3. Provide a Variety of Activities. The more you use closed-ended activities, the less you value children’s differences. For every classroom activity, plan alternatives and choices if at all possible. For instance, children who are slow to warm up may not want to share during circle time. Provide alternate methods of sharing, including writing or drawing in a journal, and simply sharing with a friend of smaller group.
Tanya’s students displayed a wide range of activity levels and attention spans. Tanya worked hard to provide projects and center activities, which could be accomplished with varying amounts of persistence and activity. In the puzzle area, for example, Tanya placed puzzles of different degrees of complexity. She also planned some projects, which could be completed within one activity time, and other more in-depth projects, which took periods of several days to complete.
4. Investigate Non-School-Related Influences. A child who occasionally acts difficult may not have a difficult temperament. Often a child’s behavior is caused by stress from other environments. The behavior may be situationally induced. Discussions with the child’s parents or other caregivers may identify the root of difficult behavior.
For the first week of school, Yolanda always smiled. She was a leader of her peers, and a polite, helpful student. During the second week of school, however, Yolanda hit Paul on the head with a block, and knocked Kristy down on the playground. Yolanda also required help in choosing an activity each time a choice was offered.
Whitney, Yolanda’s teacher, talked with Yolanda casually in an attempt to determine a cause for her behavior change, but could discern none. Whitney then called Yolanda’s parents and found out that Yolanda’s father had lost his job on Friday of the first week of school. Yolanda had apparently related to her family’s trouble by acting in ways not usual for her temperament. Whitney decided that it was best to avoid making judgments about children’s temperaments until she had seen consistent behavior over a period of time.
5. Assess Your Own Temperament. Consider your own temperament traits and the traits you prefer in children. Identify your preferences by making a list of children’s behaviors which trouble you and which you enjoy. Be aware of your own vulnerabilities when interacting with children.
Ginny was a teacher of four-year-olds in a child care program. Ginny’s temperament qualities included high persistence, low activity, and regularity of patterns. Although she was generally pleasant in mood and easily adapted to new situations, Ginny became aware that certain traits in children irritated or upset her.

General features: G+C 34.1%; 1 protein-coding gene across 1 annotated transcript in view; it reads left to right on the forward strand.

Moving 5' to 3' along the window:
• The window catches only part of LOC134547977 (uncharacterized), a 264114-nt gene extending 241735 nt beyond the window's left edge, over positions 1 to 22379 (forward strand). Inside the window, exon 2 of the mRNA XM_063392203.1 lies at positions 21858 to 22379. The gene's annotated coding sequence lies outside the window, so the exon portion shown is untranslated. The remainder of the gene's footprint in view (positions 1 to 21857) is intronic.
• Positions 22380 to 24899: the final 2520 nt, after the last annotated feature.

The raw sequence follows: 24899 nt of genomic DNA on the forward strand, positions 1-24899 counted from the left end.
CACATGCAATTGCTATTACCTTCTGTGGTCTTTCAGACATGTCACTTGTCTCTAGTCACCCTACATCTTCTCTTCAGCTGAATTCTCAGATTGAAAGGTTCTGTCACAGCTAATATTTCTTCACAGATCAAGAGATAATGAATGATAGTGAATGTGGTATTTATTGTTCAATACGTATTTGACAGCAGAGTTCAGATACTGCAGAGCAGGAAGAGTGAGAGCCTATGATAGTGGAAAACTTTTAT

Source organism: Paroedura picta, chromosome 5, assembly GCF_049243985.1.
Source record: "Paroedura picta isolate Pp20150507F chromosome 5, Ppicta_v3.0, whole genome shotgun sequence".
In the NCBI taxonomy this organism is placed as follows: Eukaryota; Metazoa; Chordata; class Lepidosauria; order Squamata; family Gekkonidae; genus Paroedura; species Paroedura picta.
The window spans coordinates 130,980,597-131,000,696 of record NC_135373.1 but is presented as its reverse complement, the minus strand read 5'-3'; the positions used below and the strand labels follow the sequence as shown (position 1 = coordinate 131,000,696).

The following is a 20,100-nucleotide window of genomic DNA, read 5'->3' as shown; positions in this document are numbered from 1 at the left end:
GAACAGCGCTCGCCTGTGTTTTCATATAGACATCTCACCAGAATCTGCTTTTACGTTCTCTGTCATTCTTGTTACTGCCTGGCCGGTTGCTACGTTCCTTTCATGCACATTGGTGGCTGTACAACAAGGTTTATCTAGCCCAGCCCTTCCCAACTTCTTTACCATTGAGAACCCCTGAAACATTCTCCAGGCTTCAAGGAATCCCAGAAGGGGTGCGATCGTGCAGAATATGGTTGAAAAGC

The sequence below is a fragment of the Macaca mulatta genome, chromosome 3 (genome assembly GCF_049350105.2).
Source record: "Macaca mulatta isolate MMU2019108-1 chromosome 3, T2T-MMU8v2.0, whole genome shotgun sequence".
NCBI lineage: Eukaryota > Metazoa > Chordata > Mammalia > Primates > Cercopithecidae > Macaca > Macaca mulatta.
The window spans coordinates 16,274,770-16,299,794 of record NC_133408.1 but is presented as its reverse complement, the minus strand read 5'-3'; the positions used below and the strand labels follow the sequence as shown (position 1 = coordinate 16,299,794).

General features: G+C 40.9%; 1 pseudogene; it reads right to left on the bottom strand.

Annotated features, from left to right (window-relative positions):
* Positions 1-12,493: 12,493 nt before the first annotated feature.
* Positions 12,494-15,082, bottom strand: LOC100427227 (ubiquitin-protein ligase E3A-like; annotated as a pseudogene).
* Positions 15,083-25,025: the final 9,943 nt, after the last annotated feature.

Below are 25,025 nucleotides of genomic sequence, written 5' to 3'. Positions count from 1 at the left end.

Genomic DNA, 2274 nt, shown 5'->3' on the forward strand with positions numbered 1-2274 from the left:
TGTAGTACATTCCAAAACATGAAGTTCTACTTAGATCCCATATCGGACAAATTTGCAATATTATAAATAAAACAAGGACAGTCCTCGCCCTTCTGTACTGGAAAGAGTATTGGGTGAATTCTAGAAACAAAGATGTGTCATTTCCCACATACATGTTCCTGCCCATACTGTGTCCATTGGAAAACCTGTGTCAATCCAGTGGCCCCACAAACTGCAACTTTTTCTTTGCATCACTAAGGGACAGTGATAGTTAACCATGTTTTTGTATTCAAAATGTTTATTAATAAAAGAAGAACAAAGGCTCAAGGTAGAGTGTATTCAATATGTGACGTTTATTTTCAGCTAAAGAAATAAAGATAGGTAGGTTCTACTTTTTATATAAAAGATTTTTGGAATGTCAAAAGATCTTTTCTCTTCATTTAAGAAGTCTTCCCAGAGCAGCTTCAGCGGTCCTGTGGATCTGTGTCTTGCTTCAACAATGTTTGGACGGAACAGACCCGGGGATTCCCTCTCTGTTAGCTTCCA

Children who were eager and active sometimes caught Ginny off guard. They would approach her with an “I’m ready to do something new” attitude before Ginny was ready to present a new activity. Ginny learned to say, “I am glad that you have enjoyed the center which we have today. Let’s see if there is a different way to work at the center which is out right now.”
Ginny also found that she was different from children who had an apathetic approach to people and activities in the class. For instance, Juan quietly flitted from one part of the room to another and appeared unable to find an activity which interested him for any period of time. Ginny’s challenge was to avoid feeling that Juan was wrong for the way he behaved just because he behaved differently. Ginny tried to help Juan find the subject or approach which interested him most and gave Juan ample opportunities to enjoy things the way he liked them.
6. Evaluate Your Curriculum and Teaching Methods. Sometimes what we teach and how we teach are not flexible enough to accommodate all of the temperaments with whic we work. Evaluate your curriculum and teaching methods or, better yet, have a coworker evaluate them for you.
Karen, an early childhood teacher, and Scott, another teacher, decided to study children’s temperaments in the classroom. Karen asked Scott to observe her children, classroom arrangement, and teaching methods, and jot down comments. Scott observed Karen in her classroom and made several observations including that Karen preferred children with easy temperaments and avoided children with difficult temperaments. This observation helped Karen to monitor her own behavior and spend more time with certain children.
7. Choose Appropriate Guidance Techniques. A guidance technique that works for one child may not work with another. Guidance techniques often do not take temperament differences into account. Careful observation and anecdotal record-keeping can help you guide young children’s behavior.
Carlos, a preschool teacher, had always been aware that children react differently to guidance strategies. Carlos could see how five-year-old Mason’s easy adaptability and low reaction intensity caused him to be almost blindly obedient. A slightly disapproving look from Carlos made Mason adjust his behavior. With other children in his class, Carlos had to spend more time and use different techniques.
8. Share Information With Parents. A parent is the child’s first teacher. Parents can tell teachers much about their child’s temperament. Sometimes a parent’s description of his or her child is different from how the teacher perceives the child. A parent/child/teacher partnership can help make transitions between home and school easier and less stressful for everyone.
Steve had noticed how quiet and reluctant Kita was at school. Steve spoke with Kita’s father about her behavior. Kita’s father was very surprised and described Kita as the oldest of three children and as talkative and sometimes overbearing. Steve told Kita’s dad that Kita was one of the youngest children in the class and that she might be intimidated because she is not accustomed to dealing with older peers.
Temperament and goodness of fit are important concepts for early childhood professionals to learn and use in daily interactions with children. Healthy social and personality development occurs in young children when there is compatibility between the child and the demands and expectations of the teacher and center environment. A teacher’s understanding and respect for children’s temperaments are vital if her students are to thrive and develop.
Susan Culpepper, Ph.D., is an assistant professor of child and family studies at the University of Montevallo in Alabama. Jerry Aldridge, Ed.D., is a professor of early childhood education at the University of Alabama at Birmingham. Joyce Sibley, Ph.D., is an adjunct professor of human studies at the University of Alabama at Birmingham.